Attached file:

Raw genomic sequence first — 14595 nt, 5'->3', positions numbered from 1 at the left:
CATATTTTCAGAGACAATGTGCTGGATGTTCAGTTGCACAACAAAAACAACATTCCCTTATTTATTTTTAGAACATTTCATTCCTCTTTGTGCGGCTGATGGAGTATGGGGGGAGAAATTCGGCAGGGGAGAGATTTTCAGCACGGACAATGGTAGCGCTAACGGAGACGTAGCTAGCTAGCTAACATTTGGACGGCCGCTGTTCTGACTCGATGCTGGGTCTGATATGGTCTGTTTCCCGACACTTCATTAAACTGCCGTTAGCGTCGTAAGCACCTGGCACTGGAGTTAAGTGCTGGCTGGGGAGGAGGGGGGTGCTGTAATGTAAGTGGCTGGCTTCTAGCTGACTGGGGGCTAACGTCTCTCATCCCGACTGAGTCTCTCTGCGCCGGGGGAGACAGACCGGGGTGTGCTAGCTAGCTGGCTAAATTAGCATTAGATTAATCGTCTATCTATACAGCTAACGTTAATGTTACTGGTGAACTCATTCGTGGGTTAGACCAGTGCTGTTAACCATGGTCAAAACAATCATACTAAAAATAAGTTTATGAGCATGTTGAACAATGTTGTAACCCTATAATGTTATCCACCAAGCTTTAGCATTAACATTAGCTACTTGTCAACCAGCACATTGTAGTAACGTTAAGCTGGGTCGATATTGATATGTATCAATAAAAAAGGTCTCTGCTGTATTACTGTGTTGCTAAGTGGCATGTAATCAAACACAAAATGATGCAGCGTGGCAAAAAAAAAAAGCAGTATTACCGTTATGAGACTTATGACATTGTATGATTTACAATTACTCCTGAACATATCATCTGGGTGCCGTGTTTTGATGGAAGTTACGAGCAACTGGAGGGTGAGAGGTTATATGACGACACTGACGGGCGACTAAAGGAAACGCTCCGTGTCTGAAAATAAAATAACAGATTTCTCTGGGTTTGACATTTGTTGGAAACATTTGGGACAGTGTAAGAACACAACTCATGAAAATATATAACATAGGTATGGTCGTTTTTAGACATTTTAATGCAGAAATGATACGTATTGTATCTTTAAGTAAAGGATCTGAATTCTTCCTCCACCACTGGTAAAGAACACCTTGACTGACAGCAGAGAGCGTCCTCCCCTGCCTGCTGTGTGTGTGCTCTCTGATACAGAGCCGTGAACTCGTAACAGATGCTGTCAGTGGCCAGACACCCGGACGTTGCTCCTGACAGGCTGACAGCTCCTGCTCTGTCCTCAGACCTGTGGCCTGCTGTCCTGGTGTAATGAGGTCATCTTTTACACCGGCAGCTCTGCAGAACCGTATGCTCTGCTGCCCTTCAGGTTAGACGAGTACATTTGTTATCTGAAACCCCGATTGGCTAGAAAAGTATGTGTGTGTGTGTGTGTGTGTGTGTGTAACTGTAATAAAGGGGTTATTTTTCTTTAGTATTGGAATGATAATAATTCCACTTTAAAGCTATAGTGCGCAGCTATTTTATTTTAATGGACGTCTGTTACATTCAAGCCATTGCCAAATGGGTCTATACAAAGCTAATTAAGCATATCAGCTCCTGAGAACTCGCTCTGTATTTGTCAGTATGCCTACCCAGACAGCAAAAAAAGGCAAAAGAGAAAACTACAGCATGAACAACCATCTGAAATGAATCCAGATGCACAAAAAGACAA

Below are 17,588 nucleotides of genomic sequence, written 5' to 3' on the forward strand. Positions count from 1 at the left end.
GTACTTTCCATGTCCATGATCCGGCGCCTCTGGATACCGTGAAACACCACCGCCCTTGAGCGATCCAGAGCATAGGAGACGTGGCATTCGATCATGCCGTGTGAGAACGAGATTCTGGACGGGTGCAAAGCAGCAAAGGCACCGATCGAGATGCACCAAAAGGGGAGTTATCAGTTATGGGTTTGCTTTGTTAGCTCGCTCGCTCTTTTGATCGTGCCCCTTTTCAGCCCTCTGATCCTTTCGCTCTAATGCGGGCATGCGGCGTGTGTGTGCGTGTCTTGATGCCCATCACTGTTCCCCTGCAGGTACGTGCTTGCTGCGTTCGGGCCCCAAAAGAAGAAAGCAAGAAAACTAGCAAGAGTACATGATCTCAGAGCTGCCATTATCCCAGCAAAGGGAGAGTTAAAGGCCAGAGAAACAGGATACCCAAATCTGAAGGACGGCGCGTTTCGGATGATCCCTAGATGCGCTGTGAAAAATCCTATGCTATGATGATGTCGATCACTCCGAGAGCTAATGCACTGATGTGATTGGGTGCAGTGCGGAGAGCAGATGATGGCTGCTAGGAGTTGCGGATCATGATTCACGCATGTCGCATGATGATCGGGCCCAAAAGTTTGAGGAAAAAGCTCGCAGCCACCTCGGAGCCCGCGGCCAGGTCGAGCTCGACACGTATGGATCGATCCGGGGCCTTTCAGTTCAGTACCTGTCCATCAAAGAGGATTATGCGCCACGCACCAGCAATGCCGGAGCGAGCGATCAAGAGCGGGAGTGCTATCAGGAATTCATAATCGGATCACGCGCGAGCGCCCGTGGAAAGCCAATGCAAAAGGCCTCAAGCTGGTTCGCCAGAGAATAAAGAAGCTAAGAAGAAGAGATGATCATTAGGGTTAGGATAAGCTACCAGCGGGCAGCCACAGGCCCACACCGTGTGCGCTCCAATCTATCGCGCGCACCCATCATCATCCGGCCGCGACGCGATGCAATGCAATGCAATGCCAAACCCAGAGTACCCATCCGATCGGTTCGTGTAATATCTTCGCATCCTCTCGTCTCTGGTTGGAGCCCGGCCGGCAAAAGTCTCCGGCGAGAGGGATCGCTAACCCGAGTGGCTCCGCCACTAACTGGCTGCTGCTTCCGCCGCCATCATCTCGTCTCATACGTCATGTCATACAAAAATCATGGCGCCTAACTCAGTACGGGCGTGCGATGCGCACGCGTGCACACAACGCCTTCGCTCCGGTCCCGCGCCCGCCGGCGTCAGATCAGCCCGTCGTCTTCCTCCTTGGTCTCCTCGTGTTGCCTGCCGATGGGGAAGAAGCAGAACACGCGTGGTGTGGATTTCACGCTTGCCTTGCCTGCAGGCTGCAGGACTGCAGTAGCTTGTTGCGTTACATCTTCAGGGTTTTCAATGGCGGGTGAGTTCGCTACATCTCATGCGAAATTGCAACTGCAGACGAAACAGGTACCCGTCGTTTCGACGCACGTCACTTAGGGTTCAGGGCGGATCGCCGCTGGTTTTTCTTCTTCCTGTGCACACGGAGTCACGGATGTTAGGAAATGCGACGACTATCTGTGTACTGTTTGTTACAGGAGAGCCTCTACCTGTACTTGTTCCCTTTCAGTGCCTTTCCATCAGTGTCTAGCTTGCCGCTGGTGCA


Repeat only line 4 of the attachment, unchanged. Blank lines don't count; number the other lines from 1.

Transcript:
GTACTTTCCATGTCCATGATCCGGCGCCTCTGGATACCGTGAAACACCACCGCCCTTGAGCGATCCAGAGCATAGGAGACGTGGCATTCGATCATGCCGTGTGAGAACGAGATTCTGGACGGGTGCAAAGCAGCAAAGGCACCGATCGAGATGCACCAAAAGGGGAGTTATCAGTTATGGGTTTGCTTTGTTAGCTCGCTCGCTCTTTTGATCGTGCCCCTTTTCAGCCCTCTGATCCTTTCGCTCTAATGCGGGCATGCGGCGTGTGTGTGCGTGTCTTGATGCCCATCACTGTTCCCCTGCAGGTACGTGCTTGCTGCGTTCGGGCCCCAAAAGAAGAAAGCAAGAAAACTAGCAAGAGTACATGATCTCAGAGCTGCCATTATCCCAGCAAAGGGAGAGTTAAAGGCCAGAGAAACAGGATACCCAAATCTGAAGGACGGCGCGTTTCGGATGATCCCTAGATGCGCTGTGAAAAATCCTATGCTATGATGATGTCGATCACTCCGAGAGCTAATGCACTGATGTGATTGGGTGCAGTGCGGAGAGCAGATGATGGCTGCTAGGAGTTGCGGATCATGATTCACGCATGTCGCATGATGATCGGGCCCAAAAGTTTGAGGAAAAAGCTCGCAGCCACCTCGGAGCCCGCGGCCAGGTCGAGCTCGACACGTATGGATCGATCCGGGGCCTTTCAGTTCAGTACCTGTCCATCAAAGAGGATTATGCGCCACGCACCAGCAATGCCGGAGCGAGCGATCAAGAGCGGGAGTGCTATCAGGAATTCATAATCGGATCACGCGCGAGCGCCCGTGGAAAGCCAATGCAAAAGGCCTCAAGCTGGTTCGCCAGAGAATAAAGAAGCTAAGAAGAAGAGATGATCATTAGGGTTAGGATAAGCTACCAGCGGGCAGCCACAGGCCCACACCGTGTGCGCTCCAATCTATCGCGCGCACCCATCATCATCCGGCCGCGACGCGATGCAATGCAATGCAATGCCAAACCCAGAGTACCCATCCGATCGGTTCGTGTAATATCTTCGCATCCTCTCGTCTCTGGTTGGAGCCCGGCCGGCAAAAGTCTCCGGCGAGAGGGATCGCTAACCCGAGTGGCTCCGCCACTAACTGGCTGCTGCTTCCGCCGCCATCATCTCGTCTCATACGTCATGTCATACAAAAATCATGGCGCCTAACTCAGTACGGGCGTGCGATGCGCACGCGTGCACACAACGCCTTCGCTCCGGTCCCGCGCCCGCCGGCGTCAGATCAGCCCGTCGTCTTCCTCCTTGGTCTCCTCGTGTTGCCTGCCGATGGGGAAGAAGCAGAACACGCGTGGTGTGGATTTCACGCTTGCCTTGCCTGCAGGCTGCAGGACTGCAGTAGCTTGTTGCGTTACATCTTCAGGGTTTTCAATGGCGGGTGAGTTCGCTACATCTCATGCGAAATTGCAACTGCAGACGAAACAGGTACCCGTCGTTTCGACGCACGTCACTTAGGGTTCAGGGCGGATCGCCGCTGGTTTTTCTTCTTCCTGTGCACACGGAGTCACGGATGTTAGGAAATGCGACGACTATCTGTGTACTGTTTGTTACAGGAGAGCCTCTACCTGTACTTGTTCCCTTTCAGTGCCTTTCCATCAGTGTCTAGCTTGCCGCTGGTGCA